By Karen and Ken Geiszler, Winery-Sage.com —
It’s hard to take a wine region seriously when its claims to fame were the birthplace of A&W Root Beer and the Creedence Clearwater Revival song, Lodi. For most of the 20th century Lodi had the stigma of being a “box or bulk” wine producer. The region still produces 20 percent of the wine grapes grown in California. Many of those are of the bulk variety but as another song said, the times they are a changin’.
Perhaps more than any other California wine region, Lodi is a land of contrasts. There’s that whole “bulk wine” thing but, over the last 25 years or so, Lodi has slowly begun to cultivate a well-deserved reputation as a producer of fine wines. And, that reputation is just beginning to scratch the surface of what’s actually happening among many of the boutique wineries. What started the ball rolling was when Lodi began to be noticed for producing exceptional Zinfandels.
If California can lay claim to having a state wine, it’s probably Zinfandel. True, Zinfandel came to California by way of Italian immigrants who in turn, brought it across the Adriatic from its original homeland of Croatia, but California produces more Zinfandel than any other region on the planet. Zinfandel is arguably what put Lodi on the wine map, but in the early-to-mid-20th century, Zinfandel was a grape that garnered little respect from serious wine enthusiasts.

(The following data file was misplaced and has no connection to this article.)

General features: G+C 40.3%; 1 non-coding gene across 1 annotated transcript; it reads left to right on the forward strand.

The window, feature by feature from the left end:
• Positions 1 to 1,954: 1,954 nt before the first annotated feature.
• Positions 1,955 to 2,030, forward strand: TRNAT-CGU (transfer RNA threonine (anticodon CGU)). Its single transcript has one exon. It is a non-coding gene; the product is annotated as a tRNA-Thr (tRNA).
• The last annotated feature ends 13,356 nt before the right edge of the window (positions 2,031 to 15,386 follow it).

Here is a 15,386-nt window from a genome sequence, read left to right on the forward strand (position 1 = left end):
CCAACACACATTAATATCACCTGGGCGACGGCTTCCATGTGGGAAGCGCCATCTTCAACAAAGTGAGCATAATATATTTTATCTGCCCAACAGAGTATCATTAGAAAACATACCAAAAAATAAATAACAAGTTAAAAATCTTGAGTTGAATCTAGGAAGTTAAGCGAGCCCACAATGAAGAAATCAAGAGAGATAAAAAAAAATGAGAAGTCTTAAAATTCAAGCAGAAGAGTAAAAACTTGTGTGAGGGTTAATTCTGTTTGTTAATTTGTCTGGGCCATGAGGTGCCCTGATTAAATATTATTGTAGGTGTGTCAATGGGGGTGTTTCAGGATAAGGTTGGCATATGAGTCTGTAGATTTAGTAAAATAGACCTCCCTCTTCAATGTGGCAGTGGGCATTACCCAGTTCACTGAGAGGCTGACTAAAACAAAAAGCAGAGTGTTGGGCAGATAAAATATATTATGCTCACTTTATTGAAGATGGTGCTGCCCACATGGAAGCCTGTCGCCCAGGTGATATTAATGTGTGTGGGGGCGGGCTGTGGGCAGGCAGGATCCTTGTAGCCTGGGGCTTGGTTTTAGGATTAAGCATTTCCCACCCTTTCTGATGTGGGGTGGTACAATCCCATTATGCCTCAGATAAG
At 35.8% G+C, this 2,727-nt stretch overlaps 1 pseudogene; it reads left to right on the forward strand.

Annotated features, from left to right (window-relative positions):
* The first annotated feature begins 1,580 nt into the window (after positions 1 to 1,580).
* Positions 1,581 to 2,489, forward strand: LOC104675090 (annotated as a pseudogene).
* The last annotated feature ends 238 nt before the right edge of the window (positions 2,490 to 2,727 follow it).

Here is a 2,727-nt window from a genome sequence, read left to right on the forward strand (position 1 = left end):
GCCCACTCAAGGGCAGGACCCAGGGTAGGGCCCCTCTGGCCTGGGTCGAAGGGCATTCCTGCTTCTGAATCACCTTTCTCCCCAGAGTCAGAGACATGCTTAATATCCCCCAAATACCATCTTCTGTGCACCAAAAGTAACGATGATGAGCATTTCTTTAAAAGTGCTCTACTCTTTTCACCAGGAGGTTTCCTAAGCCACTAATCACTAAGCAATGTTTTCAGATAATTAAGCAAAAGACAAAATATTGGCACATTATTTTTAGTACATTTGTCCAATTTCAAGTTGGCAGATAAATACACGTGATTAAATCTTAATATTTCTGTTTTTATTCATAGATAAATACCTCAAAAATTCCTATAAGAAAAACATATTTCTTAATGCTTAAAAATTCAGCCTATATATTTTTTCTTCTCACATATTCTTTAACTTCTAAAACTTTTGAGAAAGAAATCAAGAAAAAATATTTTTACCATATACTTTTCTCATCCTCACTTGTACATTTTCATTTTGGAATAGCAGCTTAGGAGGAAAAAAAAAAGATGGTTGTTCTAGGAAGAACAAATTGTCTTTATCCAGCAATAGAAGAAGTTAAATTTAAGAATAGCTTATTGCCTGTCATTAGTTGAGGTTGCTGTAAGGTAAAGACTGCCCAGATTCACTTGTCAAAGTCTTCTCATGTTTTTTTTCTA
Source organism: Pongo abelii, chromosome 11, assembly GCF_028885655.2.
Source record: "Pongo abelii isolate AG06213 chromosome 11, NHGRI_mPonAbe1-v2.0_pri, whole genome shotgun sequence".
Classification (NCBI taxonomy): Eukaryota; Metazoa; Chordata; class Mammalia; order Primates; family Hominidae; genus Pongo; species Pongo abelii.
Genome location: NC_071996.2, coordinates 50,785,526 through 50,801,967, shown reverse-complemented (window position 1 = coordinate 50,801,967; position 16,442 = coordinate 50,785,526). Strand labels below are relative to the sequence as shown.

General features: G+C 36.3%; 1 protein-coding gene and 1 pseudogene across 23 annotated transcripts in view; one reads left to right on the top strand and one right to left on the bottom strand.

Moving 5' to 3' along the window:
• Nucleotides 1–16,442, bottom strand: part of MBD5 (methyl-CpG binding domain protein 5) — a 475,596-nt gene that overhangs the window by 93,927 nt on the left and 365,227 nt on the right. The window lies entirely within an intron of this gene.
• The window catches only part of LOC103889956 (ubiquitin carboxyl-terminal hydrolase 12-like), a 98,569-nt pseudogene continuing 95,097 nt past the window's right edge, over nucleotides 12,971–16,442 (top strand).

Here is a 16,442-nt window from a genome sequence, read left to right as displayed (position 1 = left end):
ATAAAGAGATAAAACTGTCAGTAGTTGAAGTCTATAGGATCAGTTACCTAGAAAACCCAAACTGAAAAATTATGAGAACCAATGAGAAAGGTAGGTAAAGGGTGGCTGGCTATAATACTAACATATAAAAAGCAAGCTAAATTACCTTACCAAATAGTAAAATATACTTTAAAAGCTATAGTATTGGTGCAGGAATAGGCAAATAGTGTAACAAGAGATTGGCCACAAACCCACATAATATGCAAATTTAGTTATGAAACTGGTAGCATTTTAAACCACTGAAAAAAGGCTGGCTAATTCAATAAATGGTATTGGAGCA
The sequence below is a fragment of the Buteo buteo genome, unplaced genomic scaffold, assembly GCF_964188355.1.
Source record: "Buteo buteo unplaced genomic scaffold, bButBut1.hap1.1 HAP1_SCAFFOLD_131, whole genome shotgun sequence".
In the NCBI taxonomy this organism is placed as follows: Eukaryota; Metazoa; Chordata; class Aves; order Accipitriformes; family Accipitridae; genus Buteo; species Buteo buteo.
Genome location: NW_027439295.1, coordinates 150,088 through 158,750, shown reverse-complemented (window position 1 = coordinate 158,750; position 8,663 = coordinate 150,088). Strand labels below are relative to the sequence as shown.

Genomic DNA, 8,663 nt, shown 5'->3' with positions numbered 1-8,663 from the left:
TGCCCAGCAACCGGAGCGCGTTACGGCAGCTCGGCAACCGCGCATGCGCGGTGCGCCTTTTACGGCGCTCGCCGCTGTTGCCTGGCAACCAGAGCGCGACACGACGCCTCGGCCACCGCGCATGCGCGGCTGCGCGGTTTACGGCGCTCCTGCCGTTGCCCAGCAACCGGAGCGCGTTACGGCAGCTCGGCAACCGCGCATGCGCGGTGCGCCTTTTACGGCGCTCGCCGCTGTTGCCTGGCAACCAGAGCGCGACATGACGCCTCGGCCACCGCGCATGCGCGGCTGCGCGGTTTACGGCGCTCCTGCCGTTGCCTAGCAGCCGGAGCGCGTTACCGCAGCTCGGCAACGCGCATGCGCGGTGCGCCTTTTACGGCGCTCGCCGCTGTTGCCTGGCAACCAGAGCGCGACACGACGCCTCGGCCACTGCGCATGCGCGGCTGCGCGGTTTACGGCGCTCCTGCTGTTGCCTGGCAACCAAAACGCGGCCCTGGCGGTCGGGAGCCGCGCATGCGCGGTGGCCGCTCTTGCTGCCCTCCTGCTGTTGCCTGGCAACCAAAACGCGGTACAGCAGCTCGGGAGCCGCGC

Traditionally, it struggled for market share against the more “noble” red Varietals like Cabernet Sauvignon, Syrah and Pinot Noir just to name a few. White Zinfandel hasn’t done anything to assure its place in the Pantheon of fine California wines either. Only in the last 15 to 20 years has Zinfandel begun to achieve its well-deserved place in the hierarchy of fine California wines and, as Zinfandel’s reputation has grown, Lodi’s reputation has grown with it.
What most wine enthusiasts still don’t understand, though, is that Lodi has moved far beyond being just a Zin producer to the point where it now grows 125 different types of wine grapes. Many of these are used in blends, but many are now appreciated as single Varietals. Lodi’s reputation began to accelerate further when a number of Lodi’s Cabernet Sauvignon producers also began to gain a measure of notoriety. Still feeling a little dubious? In 2015, Lodi was named Wine Enthusiast’s Wine Region of the Year.
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